A ganglion cyst appears as a fluid enclosed bump usually around a joint or tendon sheath in the hand, wrist, or foot.
Ganglion cysts are the most common soft tissue mass of the hand and wrist (55 per 100,000 of population per year.) They occur in a 3 to 1 female to male ratio. These cysts can arise at any age with the majority presenting between the second and fourth decades (60-70%). There does not appear to be any relationship between ganglion cysts and dominant hand or occupation.
Currently, no single theory adequately explains what causes ganglion cysts to appear. Most modern theories are based on the belief that ganglion cysts arise from within the connective tissue. Some theories:
Repetitive trauma stimulates hyaluronic acid/mucin production by modified synovial cells at the synovial-capsular interface. Mucin dissects along the attached ligament and capsule to form capsular ducts. These ducts, in turn, act as valve-like structure that leads to the formation of mucin lakes. The mucin in the ducts and lakes accumulates to eventually form a ganglion cyst.
Mucinous degeneration results in cyst formation due to chronic damage. Later degeneration of the joint capsule results in cyst communication with the joint. Ganglion cysts may arise due to herniations of synovial tissue from the joints.
The vast majority of ganglion cysts arise as small painless bumps ranging in size from 1 to 3 cm. Most have a firm or rubbery consistency and are mobile. Occasionally these cysts can be symptomatic. The most common presenting symptoms include:
Typically the pain is dull and persistent and worse at the extremes of wrist motion. More frequently, pain is associated with dorsal ganglion and smaller ganglion size.
Sometimes a ganglion puts pressure on the nerves that pass near the joint; this may weaken hand strength, affect joint motion, or cause tingling in the fingers, hand, or forearm.
Appearance and location is often sufficient to diagnose a ganglion cyst. In addition, the cyst will trans-illuminate with a flashlight on physical exam.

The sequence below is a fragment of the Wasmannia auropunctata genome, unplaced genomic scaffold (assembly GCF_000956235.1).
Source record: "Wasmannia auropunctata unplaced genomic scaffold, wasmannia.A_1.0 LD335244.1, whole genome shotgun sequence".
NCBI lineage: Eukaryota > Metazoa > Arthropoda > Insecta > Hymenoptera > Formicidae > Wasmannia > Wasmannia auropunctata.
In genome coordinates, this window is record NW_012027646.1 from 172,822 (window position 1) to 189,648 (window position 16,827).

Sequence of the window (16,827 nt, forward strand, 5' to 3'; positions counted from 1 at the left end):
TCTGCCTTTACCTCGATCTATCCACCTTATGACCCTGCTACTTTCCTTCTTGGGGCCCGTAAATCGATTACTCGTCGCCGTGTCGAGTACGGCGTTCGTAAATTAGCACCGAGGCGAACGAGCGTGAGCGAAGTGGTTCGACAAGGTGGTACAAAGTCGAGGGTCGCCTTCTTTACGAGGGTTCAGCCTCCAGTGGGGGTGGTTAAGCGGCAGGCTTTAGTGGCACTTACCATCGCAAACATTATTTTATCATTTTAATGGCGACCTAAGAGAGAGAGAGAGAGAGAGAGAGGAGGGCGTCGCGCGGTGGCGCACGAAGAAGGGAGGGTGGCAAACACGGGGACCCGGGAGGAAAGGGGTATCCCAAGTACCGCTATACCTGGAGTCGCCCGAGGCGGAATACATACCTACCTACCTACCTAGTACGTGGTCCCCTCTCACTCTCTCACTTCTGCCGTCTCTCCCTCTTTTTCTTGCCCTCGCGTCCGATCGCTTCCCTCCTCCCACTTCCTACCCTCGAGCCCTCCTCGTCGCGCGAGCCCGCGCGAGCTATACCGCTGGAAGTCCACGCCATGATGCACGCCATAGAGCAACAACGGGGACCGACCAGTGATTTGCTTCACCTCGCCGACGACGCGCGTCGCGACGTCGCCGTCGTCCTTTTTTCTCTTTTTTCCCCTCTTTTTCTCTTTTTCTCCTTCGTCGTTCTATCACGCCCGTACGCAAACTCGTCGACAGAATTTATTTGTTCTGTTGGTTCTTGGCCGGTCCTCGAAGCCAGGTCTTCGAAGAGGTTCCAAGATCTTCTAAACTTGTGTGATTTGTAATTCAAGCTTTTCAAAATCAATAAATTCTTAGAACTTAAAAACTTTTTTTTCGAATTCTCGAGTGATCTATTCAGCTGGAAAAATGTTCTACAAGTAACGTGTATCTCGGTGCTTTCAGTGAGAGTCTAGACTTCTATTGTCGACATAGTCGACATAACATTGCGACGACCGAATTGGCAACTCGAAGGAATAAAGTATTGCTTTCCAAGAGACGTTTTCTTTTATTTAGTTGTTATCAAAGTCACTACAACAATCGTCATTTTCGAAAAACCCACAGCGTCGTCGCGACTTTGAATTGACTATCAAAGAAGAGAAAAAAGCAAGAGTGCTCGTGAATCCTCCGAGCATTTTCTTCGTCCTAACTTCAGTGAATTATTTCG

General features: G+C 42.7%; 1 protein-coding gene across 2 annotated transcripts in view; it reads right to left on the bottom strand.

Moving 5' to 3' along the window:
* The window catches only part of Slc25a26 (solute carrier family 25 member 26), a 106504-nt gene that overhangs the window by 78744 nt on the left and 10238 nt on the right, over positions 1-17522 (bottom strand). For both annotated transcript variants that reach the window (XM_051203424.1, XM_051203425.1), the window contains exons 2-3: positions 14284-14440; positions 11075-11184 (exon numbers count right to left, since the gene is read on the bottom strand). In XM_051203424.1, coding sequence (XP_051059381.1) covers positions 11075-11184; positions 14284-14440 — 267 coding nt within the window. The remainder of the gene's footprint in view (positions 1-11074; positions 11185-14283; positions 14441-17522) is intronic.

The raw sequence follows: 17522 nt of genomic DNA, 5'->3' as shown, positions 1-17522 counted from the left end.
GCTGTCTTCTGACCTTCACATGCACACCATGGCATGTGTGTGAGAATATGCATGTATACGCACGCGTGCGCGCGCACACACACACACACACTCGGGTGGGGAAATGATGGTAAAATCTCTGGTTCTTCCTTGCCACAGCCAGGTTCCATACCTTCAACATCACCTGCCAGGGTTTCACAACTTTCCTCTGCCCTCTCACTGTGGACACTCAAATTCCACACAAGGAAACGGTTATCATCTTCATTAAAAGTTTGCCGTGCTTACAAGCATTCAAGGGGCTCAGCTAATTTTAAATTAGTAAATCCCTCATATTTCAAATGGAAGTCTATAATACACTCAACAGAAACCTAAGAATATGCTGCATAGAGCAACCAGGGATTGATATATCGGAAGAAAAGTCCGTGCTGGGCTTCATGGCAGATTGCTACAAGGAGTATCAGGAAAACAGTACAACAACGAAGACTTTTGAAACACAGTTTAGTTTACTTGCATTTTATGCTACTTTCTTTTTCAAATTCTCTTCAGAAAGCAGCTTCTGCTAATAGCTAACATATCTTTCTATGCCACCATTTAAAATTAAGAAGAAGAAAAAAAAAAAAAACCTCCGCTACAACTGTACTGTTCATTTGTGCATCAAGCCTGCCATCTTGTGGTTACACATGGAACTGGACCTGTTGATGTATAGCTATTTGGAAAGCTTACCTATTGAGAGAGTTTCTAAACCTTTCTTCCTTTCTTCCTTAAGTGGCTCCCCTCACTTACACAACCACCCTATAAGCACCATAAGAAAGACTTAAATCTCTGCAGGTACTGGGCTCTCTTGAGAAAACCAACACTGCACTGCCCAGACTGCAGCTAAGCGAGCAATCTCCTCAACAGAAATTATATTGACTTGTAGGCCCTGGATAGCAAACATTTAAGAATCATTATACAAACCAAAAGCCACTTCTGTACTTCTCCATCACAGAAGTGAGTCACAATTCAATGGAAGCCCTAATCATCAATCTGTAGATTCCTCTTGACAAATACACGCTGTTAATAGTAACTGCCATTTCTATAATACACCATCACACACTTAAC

Cyst fluid may be removed and examined to confirm the diagnosis
Often reserved for cases in which there is suspicion for other etiologies such as osteoarthritis, bone spurs, bone tumors, or fractures. However, x-rays can also be used to determine cyst related damage to wrist bones.
MRI or Ultrasound
Rarely used for the purpose of diagnosing ganglion cysts.
You must take into consideration that most ganglions will disappear without any treatment and often return despite treatment. If the cyst is not painful or interfering with function, often all that is needed is education, reassurance, and expectant management. More aggressive treatment is indicated if a ganglion becomes symptomatic, infected, or is affecting adjacent bones or ligaments. Treatment options include:
A large, 16 gauge needle is used to aspirate the cyst. This is rarely a permanent solution. In one study with 34 patients, 59% of cysts reoccurred within three months.
Aspiration with a Steroid Injection
Most commonly used approach. Thought to be more effective than aspiration alone. However, studies have shown cure rates ranging from 57-79%
Injection of Hyaluronidase followed by Aspiration:
95% cure rate at 6 months
Aspiration and instillation of steroid
With the prior use of hyaluronidase (87% cure at 2 years compared to 57% without hyaluronidase)
Open procedure versus less invasive arthroscopic approach. The goal is to remove the ganglion sac and connecting tissue. Has a 5 to 10% recurrence rate.